And because investing is always about trying to look into the future, we’re buying Eastman’s expectations of growth in earnings, sales and free cash flow. As Morningstar’s Goldstein said:

We think the market may be overly weighing the company’s near-term results. We forecast declining revenue and contracting margins in 2023. However, we expect the decline will be short-lived. We estimate around half of the company’s end-market exposure is less cyclical as the company sells into the agriculture and healthcare end markets, while the other half has more cyclical exposure.

Eastman receives solid quality grades from Morningstar, Value Line, Simply Safe Dividends and Standard & Poor’s — as do all of the companies we bought for the IBP in this latest round of purchases.

Dividend Doings

Eastman Chemical has been paying dividends without interruption for 27 years, but only relatively recently did it became the kind of company that Dividend Growth Investing proponents could embrace. The payout has increased by an average of 11% over the last decade.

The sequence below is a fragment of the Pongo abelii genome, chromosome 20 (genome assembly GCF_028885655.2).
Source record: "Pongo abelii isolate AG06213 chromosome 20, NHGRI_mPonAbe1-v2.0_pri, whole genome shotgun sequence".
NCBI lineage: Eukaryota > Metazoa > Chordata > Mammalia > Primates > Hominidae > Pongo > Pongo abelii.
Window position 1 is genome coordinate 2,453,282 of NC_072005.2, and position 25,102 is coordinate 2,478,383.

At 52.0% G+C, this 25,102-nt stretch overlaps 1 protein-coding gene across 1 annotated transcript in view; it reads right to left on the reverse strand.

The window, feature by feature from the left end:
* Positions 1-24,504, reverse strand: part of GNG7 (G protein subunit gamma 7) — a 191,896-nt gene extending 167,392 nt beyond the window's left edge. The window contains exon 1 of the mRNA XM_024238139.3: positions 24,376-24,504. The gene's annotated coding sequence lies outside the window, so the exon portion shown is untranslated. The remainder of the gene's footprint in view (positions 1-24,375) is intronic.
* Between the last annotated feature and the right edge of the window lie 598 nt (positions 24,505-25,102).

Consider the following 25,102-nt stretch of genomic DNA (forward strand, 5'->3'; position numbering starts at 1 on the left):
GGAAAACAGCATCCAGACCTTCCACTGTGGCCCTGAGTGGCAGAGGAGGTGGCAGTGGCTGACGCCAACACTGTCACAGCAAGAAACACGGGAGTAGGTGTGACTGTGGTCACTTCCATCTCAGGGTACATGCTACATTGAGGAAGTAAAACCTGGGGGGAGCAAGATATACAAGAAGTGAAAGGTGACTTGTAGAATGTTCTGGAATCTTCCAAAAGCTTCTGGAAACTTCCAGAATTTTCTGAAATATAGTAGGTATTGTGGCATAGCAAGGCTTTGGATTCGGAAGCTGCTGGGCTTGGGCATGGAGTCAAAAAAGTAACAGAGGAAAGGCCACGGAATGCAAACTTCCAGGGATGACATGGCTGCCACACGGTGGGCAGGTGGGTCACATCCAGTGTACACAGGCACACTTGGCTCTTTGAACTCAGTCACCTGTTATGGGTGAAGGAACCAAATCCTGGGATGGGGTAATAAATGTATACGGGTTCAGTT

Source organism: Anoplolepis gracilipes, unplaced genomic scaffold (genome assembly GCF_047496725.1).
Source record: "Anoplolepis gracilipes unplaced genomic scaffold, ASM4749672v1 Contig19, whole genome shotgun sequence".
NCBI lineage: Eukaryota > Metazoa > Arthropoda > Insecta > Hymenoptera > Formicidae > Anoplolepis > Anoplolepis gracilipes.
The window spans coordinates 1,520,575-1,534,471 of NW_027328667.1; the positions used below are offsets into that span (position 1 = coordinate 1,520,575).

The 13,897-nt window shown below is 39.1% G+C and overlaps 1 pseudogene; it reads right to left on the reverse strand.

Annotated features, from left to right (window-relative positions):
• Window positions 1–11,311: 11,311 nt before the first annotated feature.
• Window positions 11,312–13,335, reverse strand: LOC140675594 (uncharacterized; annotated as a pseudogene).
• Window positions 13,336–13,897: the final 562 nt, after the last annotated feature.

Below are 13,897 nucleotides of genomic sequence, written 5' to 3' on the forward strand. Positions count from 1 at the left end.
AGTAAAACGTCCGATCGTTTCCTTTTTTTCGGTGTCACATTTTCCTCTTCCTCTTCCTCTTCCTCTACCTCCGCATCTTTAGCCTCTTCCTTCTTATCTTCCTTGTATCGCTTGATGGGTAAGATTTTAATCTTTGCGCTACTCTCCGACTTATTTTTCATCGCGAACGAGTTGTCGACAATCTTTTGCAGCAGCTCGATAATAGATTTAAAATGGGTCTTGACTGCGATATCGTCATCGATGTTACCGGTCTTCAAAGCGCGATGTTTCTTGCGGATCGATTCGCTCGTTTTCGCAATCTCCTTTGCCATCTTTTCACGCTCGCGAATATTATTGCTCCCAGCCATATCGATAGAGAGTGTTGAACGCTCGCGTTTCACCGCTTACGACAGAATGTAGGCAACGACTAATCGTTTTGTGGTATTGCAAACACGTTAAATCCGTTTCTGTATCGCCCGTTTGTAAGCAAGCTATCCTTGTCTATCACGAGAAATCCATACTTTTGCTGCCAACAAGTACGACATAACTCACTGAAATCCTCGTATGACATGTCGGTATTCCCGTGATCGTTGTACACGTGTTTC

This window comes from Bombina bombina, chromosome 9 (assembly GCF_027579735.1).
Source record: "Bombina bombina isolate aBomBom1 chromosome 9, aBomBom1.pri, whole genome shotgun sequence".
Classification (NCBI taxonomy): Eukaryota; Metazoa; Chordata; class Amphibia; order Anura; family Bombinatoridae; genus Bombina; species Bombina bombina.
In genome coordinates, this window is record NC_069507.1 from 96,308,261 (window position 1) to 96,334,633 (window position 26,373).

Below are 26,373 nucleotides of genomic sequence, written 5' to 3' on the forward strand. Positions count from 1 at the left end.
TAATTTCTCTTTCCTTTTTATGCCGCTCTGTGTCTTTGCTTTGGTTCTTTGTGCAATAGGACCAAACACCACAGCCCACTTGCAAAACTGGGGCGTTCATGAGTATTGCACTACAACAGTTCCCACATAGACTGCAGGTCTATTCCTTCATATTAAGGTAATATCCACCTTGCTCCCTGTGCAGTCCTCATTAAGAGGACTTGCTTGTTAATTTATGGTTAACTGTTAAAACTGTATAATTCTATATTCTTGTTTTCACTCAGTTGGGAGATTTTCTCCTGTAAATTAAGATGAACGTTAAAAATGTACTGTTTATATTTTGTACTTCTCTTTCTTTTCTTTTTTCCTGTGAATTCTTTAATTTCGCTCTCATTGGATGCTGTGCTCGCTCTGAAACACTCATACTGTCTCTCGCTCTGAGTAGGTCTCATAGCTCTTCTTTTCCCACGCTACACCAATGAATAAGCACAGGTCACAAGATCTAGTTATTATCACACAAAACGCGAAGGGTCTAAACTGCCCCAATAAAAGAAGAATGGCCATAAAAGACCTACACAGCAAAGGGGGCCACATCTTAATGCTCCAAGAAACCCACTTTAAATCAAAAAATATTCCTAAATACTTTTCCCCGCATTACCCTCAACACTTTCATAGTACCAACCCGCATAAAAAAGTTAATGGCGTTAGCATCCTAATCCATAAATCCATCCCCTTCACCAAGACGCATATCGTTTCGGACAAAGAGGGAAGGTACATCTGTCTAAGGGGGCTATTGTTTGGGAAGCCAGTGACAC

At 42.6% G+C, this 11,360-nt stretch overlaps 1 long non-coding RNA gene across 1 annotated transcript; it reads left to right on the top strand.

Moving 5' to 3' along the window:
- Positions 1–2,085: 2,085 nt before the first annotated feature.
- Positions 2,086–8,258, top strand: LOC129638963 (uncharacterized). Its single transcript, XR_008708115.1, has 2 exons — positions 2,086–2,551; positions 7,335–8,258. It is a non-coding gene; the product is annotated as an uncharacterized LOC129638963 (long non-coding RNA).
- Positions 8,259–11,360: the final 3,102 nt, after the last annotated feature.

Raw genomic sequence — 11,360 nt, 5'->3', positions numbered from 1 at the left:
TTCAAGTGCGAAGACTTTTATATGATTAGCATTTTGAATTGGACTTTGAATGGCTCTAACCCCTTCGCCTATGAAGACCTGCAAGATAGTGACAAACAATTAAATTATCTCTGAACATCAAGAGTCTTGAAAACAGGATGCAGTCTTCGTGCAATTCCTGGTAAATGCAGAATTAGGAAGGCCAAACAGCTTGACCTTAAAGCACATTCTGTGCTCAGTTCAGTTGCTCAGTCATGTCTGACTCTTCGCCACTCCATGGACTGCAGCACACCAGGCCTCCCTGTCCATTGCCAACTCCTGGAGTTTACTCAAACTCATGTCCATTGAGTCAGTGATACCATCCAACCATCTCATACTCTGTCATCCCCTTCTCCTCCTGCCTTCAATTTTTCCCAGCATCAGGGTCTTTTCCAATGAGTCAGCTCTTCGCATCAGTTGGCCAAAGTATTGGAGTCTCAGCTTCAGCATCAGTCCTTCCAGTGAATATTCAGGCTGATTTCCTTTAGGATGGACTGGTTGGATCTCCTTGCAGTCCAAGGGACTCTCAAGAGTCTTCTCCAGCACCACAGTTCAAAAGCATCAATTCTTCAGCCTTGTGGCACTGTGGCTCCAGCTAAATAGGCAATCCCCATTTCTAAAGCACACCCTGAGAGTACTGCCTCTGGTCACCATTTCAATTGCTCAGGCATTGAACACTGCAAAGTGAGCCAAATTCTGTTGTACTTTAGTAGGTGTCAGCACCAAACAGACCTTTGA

The combination of the increased dividend and the falling stock price has pushed Eastman’s yield to 4.2% — aside from a brief spike during the market’s 2020 pandemic plunge, that’s the highest yield for EMN since the Great Recession.

Its most recent raise was 10.1% last December, and it’s due for another hike in a few months.

From Simply Safe Dividends, here is a look at various dividend-related information of the four stocks we bought for the Income Builder Portfolio in September:


The buys are expected to bring $77 in additional annual income to portfolio, with the four positions now projected to contribute about $271 to the IBP total.

Valuation Station

Given what’s gone on in the market this year, and especially the last month or so, there seemingly are a lot of “bargains” out there. With the Fed vowing to keep fighting inflation by raising interest rates, prices can (and probably will) fall from here.